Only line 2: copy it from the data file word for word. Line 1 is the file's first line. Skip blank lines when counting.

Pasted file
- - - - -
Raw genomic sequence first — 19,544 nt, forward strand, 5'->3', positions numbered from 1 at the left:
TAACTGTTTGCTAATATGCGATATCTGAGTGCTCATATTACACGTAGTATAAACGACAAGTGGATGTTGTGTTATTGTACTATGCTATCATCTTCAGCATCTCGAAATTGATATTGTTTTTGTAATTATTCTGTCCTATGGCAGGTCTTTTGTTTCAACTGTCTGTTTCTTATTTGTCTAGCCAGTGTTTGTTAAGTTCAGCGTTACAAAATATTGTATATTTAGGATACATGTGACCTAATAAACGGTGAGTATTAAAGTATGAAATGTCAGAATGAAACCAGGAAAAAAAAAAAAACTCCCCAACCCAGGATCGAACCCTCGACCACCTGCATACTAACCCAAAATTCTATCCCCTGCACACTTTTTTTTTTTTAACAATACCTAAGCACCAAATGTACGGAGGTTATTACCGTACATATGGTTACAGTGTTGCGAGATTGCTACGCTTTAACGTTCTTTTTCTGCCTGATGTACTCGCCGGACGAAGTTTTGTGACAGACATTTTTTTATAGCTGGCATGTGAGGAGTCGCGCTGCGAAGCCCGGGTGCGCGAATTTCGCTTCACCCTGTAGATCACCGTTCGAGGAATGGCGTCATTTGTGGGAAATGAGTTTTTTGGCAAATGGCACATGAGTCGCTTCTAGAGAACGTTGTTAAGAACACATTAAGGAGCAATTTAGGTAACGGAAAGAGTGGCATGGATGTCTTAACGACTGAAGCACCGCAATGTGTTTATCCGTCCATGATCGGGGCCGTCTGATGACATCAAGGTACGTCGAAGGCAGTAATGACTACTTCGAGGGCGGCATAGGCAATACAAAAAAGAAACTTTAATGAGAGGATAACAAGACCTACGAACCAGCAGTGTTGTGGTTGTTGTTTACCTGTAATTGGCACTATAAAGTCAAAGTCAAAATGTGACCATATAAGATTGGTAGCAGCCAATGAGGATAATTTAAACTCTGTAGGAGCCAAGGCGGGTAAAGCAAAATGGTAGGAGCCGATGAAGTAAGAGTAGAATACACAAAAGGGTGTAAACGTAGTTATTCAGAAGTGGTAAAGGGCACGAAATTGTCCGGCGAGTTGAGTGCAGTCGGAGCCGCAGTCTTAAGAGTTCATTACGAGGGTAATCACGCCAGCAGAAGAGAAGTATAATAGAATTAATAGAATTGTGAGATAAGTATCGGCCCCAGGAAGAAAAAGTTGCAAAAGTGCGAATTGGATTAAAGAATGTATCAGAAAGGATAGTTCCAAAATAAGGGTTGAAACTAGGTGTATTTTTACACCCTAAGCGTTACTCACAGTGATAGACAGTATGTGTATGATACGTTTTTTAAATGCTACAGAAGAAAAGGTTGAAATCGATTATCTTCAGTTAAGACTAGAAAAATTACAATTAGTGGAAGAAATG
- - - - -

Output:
TAACTGTTTGCTAATATGCGATATCTGAGTGCTCATATTACACGTAGTATAAACGACAAGTGGATGTTGTGTTATTGTACTATGCTATCATCTTCAGCATCTCGAAATTGATATTGTTTTTGTAATTATTCTGTCCTATGGCAGGTCTTTTGTTTCAACTGTCTGTTTCTTATTTGTCTAGCCAGTGTTTGTTAAGTTCAGCGTTACAAAATATTGTATATTTAGGATACATGTGACCTAATAAACGGTGAGTATTAAAGTATGAAATGTCAGAATGAAACCAGGAAAAAAAAAAAAACTCCCCAACCCAGGATCGAACCCTCGACCACCTGCATACTAACCCAAAATTCTATCCCCTGCACACTTTTTTTTTTTTAACAATACCTAAGCACCAAATGTACGGAGGTTATTACCGTACATATGGTTACAGTGTTGCGAGATTGCTACGCTTTAACGTTCTTTTTCTGCCTGATGTACTCGCCGGACGAAGTTTTGTGACAGACATTTTTTTATAGCTGGCATGTGAGGAGTCGCGCTGCGAAGCCCGGGTGCGCGAATTTCGCTTCACCCTGTAGATCACCGTTCGAGGAATGGCGTCATTTGTGGGAAATGAGTTTTTTGGCAAATGGCACATGAGTCGCTTCTAGAGAACGTTGTTAAGAACACATTAAGGAGCAATTTAGGTAACGGAAAGAGTGGCATGGATGTCTTAACGACTGAAGCACCGCAATGTGTTTATCCGTCCATGATCGGGGCCGTCTGATGACATCAAGGTACGTCGAAGGCAGTAATGACTACTTCGAGGGCGGCATAGGCAATACAAAAAAGAAACTTTAATGAGAGGATAACAAGACCTACGAACCAGCAGTGTTGTGGTTGTTGTTTACCTGTAATTGGCACTATAAAGTCAAAGTCAAAATGTGACCATATAAGATTGGTAGCAGCCAATGAGGATAATTTAAACTCTGTAGGAGCCAAGGCGGGTAAAGCAAAATGGTAGGAGCCGATGAAGTAAGAGTAGAATACACAAAAGGGTGTAAACGTAGTTATTCAGAAGTGGTAAAGGGCACGAAATTGTCCGGCGAGTTGAGTGCAGTCGGAGCCGCAGTCTTAAGAGTTCATTACGAGGGTAATCACGCCAGCAGAAGAGAAGTATAATAGAATTAATAGAATTGTGAGATAAGTATCGGCCCCAGGAAGAAAAAGTTGCAAAAGTGCGAATTGGATTAAAGAATGTATCAGAAAGGATAGTTCCAAAATAAGGGTTGAAACTAGGTGTATTTTTACACCCTAAGCGTTACTCACAGTGATAGACAGTATGTGTATGATACGTTTTTTAAATGCTACAGAAGAAAAGGTTGAAATCGATTATCTTCAGTTAAGACTAGAAAAATTACAATTAGTGGAAGAAATG